Study Finds Longer Work Hours for Women Increases the Risk of Life-Threatening Diseases

ohio-stateA study by researchers at Ohio State University finds that women who work long hours have a significantly higher risk of heart disease, cancer, and other life-threatening conditions. The study found that the risks climb for women who work more than 40 hours a week. But women who work more than 50 hours a week tend to have a significant escalated risk of life-threatening illnesses.

“Women – especially women who have to juggle multiple roles – feel the effects of intensive work experiences and that can set the table for a variety of illnesses and disability,” said Allard Dembe, professor of health services management and policy and lead author of the study. “People don’t think that much about how their early work experiences affect them down the road. Women in their 20s, 30s and 40s are setting themselves up for problems later in life.”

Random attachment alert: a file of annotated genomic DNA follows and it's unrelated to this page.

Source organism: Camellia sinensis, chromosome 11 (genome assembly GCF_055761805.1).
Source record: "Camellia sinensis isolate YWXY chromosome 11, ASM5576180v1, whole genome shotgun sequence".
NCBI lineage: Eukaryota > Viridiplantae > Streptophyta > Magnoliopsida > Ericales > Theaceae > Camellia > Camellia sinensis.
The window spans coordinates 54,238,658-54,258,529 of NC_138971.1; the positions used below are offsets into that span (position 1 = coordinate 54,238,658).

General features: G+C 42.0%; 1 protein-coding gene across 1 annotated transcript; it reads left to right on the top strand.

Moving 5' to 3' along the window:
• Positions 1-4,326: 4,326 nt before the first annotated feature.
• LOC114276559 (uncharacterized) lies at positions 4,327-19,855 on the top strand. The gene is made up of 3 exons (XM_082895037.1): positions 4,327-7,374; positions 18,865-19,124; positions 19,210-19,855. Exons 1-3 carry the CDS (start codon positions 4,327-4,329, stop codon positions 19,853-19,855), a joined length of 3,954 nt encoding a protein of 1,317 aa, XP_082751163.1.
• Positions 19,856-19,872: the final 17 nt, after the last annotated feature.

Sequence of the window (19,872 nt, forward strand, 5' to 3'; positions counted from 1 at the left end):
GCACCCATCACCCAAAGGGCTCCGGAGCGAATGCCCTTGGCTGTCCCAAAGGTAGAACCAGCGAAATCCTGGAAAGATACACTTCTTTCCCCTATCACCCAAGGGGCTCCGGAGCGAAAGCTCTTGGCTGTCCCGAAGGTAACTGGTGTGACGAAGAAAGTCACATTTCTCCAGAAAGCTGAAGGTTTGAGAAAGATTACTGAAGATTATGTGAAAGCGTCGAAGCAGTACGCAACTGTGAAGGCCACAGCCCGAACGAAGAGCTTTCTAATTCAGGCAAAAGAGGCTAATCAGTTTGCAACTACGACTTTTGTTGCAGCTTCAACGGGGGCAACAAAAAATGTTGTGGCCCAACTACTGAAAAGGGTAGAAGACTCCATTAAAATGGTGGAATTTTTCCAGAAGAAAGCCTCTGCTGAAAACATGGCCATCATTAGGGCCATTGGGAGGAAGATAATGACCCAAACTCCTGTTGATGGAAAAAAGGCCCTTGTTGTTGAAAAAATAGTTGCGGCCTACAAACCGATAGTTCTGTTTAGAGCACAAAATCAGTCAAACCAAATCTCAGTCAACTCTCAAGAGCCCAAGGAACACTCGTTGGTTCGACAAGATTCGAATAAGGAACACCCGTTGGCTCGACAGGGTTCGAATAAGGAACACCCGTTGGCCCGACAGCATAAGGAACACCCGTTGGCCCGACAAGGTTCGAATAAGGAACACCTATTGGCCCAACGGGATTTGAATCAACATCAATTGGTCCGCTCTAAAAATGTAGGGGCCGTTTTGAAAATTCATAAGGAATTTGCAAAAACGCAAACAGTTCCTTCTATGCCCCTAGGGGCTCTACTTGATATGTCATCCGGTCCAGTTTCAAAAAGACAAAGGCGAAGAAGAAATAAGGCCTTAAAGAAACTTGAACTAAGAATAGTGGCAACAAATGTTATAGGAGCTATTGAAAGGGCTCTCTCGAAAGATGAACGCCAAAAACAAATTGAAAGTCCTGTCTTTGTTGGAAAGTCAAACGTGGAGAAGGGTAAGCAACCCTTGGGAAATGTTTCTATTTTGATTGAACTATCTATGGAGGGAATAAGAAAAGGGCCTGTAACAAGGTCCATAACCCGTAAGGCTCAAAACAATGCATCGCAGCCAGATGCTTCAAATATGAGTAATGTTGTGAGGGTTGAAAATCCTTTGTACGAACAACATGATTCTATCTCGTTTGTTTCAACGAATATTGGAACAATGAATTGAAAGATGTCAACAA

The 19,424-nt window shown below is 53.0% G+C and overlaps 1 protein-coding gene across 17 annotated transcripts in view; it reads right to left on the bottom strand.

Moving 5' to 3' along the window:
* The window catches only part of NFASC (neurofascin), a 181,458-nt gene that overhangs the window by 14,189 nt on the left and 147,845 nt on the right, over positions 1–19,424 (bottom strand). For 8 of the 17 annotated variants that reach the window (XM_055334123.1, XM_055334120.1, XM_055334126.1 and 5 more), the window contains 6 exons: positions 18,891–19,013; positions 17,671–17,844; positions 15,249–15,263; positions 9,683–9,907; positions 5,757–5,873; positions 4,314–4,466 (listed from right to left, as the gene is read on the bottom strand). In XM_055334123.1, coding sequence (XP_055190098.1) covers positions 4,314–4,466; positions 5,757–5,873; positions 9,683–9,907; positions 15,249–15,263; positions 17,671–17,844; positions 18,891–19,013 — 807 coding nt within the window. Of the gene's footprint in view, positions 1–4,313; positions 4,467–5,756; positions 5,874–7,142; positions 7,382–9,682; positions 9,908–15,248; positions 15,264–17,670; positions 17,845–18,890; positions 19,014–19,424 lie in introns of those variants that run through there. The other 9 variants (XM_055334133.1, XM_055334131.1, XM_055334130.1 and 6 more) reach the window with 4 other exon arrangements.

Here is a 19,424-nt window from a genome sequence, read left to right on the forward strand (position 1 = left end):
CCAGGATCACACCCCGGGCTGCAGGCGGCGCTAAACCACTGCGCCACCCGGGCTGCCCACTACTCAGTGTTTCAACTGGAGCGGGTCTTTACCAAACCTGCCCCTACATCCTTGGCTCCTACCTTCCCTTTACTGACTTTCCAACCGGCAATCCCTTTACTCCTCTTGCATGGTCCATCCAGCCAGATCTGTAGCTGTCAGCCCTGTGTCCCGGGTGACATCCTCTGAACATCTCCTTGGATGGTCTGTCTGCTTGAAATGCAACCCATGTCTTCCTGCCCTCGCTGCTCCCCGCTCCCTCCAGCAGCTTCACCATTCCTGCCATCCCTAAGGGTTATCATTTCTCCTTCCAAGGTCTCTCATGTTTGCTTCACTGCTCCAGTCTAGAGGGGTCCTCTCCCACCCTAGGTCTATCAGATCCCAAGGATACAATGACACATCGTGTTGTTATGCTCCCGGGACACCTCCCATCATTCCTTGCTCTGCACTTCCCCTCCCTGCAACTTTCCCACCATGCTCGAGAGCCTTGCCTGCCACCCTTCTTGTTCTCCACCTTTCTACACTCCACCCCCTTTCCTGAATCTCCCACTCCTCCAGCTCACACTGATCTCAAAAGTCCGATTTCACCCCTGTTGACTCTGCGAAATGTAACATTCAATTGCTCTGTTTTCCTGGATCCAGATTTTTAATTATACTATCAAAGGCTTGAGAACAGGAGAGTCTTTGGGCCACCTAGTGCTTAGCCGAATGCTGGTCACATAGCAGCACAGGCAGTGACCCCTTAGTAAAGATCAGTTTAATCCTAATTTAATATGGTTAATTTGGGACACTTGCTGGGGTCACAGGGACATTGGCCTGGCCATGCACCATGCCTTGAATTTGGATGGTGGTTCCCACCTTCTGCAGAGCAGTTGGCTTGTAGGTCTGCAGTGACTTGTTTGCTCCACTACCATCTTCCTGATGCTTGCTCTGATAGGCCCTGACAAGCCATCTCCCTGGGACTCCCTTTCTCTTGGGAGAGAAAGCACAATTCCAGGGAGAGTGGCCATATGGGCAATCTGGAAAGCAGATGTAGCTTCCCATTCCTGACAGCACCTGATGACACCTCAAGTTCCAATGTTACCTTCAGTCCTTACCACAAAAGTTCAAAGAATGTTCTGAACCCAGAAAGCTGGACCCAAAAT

The study did not find a similar adverse effect on health for men who worked long hours each week. Men who worked long hours were more likely to have arthritis but not life-threatening diseases. The study was supported by the U.S. Centers for Disease Control and Prevention and the National Institute of Occupational Safety and Health.

The study, “Chronic Disease Risks From Exposure to Long-Hour Work Schedules Over a 32-Year Period,” was published in Journal of Occupational and Environmental Medicine.

Filed Under: Research/Study


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